I have a splitter on my faucet so that one side is always hooked to the washer and on the other side there is a garden hose that is long enough to go to the far end of the sink.
    My sink is 14 feet long and 30 inches front to back. Actually I have two sinks. One is 6 feet long and is dedicated to film processing. Both sinks are free standing with the faucet on the wall so I can merely disconnect the drain and move the sink if I have to.
    Dennis
     
  7. Sirius Glass

    Sirius Glass Subscriber

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    Stainless steel
    Large enough but not too large
    Self cleaning would really be great
     
  8. ROL

    ROL Member

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  9. nsurit

    nsurit Subscriber

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    Before building a sink I would keep my eye out for a used one. This assumes you do not need some unusual shape/configuration. There are a number of benefits to buying one already made. I have two sinks, one is about 48 X 38 inches and the other is 3 ft by 9 ft. Both have dual faucets installed and the smaller one has a back splash. The point being both were purpose built originally from stainless steel and already have plumbing installed. THe smaller one had a base so all that was required was hooking up the plumbing. If ones time has value, I doubt much money, if any, will be save by building your own. I have over the past several years turned down offers for free perfectly good commercially produced darkroom sinks. Start looking and get the word out to folks who might hear about sinks available such as teacher, photo hobbiest, commercial labs, etc. Ask! Bill Barber
     
  10. Bob Carnie

    Bob Carnie Subscriber

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    Long hoses are a blessing
     
  11. Ghostman

    Ghostman Subscriber

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    Wonderful link, thank you.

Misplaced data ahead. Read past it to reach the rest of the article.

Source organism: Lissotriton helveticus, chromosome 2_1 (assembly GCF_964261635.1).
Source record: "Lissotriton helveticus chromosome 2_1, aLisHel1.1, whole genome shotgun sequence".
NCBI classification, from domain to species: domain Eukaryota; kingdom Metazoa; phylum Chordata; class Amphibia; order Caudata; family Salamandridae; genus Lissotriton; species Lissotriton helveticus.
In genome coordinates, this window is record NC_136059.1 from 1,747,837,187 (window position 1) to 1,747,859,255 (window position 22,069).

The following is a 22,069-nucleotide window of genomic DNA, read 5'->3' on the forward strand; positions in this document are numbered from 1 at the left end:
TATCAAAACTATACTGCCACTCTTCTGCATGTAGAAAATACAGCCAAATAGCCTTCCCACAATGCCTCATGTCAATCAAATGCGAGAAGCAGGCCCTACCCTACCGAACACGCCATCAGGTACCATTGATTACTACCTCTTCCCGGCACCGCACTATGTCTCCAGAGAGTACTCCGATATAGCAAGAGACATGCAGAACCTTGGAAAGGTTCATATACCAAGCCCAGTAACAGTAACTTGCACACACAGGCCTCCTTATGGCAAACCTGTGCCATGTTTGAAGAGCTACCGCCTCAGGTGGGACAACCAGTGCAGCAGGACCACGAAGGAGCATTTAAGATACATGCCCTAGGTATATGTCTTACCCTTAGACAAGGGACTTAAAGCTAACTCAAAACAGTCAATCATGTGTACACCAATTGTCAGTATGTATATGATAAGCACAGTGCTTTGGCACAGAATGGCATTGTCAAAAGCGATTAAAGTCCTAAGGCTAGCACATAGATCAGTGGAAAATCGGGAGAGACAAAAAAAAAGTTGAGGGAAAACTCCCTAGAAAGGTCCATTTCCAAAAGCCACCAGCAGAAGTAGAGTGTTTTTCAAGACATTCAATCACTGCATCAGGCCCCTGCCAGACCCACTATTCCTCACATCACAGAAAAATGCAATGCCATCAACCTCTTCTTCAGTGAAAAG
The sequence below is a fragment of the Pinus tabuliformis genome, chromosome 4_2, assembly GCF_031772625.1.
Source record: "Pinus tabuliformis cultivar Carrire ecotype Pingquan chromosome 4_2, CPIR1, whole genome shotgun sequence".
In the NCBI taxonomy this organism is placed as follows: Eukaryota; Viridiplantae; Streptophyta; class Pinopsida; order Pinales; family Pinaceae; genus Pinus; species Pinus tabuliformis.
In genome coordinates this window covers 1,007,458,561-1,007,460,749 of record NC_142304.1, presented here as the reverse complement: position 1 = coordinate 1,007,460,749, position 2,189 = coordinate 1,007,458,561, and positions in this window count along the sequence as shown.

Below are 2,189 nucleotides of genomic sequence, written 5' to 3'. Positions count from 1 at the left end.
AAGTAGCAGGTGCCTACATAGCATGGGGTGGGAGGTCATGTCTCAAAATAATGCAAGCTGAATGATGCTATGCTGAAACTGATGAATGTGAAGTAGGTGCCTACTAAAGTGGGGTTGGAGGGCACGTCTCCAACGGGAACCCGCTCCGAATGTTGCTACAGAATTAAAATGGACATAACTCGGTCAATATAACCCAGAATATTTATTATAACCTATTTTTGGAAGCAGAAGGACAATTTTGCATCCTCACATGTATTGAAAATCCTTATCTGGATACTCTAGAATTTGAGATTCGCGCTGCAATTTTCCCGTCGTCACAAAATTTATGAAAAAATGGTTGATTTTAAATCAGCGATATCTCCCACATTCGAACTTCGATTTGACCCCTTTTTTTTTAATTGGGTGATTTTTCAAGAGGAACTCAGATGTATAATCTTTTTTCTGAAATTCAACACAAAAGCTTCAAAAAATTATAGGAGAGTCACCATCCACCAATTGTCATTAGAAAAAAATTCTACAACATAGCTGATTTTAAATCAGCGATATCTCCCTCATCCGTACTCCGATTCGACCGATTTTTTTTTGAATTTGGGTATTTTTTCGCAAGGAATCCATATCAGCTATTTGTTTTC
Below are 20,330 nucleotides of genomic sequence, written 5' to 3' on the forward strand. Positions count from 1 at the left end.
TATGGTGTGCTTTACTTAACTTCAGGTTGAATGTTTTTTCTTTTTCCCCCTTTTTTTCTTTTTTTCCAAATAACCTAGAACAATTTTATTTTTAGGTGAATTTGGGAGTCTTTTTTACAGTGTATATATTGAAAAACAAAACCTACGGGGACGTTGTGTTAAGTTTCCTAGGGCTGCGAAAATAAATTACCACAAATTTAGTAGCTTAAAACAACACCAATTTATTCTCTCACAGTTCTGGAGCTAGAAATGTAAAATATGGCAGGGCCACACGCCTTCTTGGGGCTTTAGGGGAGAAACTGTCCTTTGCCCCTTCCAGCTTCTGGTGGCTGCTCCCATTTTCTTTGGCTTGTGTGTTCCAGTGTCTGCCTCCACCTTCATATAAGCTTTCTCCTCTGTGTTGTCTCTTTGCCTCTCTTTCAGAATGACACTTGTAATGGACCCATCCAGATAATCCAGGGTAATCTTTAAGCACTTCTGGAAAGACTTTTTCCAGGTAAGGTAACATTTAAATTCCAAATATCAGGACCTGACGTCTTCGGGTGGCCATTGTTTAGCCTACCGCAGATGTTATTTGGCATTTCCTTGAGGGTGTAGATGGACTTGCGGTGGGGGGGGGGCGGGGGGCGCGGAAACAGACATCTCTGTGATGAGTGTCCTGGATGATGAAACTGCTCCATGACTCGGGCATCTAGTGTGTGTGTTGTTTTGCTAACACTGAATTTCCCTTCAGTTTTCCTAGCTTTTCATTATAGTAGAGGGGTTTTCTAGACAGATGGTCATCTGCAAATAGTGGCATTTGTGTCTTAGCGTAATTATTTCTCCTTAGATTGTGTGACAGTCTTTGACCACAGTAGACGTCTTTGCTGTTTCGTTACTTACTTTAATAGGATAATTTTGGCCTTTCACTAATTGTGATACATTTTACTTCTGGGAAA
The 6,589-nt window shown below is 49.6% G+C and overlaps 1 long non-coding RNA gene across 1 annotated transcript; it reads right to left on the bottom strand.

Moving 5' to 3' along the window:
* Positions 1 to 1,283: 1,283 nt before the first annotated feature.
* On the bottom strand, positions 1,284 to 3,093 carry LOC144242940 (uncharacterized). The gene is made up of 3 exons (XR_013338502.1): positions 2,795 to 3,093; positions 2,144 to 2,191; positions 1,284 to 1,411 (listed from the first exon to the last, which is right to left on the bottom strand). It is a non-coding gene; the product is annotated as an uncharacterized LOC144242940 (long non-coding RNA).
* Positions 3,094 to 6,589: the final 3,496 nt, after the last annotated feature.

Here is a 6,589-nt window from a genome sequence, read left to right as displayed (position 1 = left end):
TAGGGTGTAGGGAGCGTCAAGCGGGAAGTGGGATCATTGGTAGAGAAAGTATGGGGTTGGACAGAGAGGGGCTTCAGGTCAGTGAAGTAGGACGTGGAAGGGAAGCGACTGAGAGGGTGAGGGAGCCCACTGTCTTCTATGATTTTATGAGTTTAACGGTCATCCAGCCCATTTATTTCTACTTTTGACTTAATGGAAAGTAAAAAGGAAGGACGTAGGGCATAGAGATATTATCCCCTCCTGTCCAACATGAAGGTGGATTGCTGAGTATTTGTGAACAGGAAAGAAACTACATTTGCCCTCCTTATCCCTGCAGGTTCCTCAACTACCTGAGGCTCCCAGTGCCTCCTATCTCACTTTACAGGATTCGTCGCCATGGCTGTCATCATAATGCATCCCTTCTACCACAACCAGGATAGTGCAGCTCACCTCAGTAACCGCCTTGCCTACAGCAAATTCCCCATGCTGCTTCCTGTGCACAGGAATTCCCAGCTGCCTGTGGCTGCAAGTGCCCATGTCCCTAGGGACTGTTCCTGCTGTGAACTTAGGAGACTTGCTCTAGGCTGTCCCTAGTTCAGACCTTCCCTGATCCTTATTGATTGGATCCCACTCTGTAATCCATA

12. ac12

    ac12 Member

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    The height of the front edge to match up to my forearm, so I don't have to lean over soo much, as on a low sink.
    Large enough for the biggest trays I can think of using.
    Temperature controlled faucet, for mixing chemicals and setting up water baths.
    The longer the sink is the more faucets I want, to avoid having to use a long hose and run back and forth to the faucet (an accident waiting to happen).
    Stainless steel would be ideal, but fiberglass or varnished plywood is more realistic for most of us.
    Setup with the print washer so the print washer can drain into the sink. Or if the washer is tall, set the washer at a convenient height and have a separate drain for it.
    Separate part of the sink for developing film vs paper. The layout of stuff is different. This gets more important if you do sheet film (4x5 and larger).
     
  13. MattKing

    MattKing Subscriber

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    Depending on your circumstances, you might find an L shaped sink placed into the corner of a room to be advantageous.

    A combination of a deep, smaller sink (think laundry room) plus a wide, flat area with a fairly low edge/rim and a drain at one end can be an excellent one.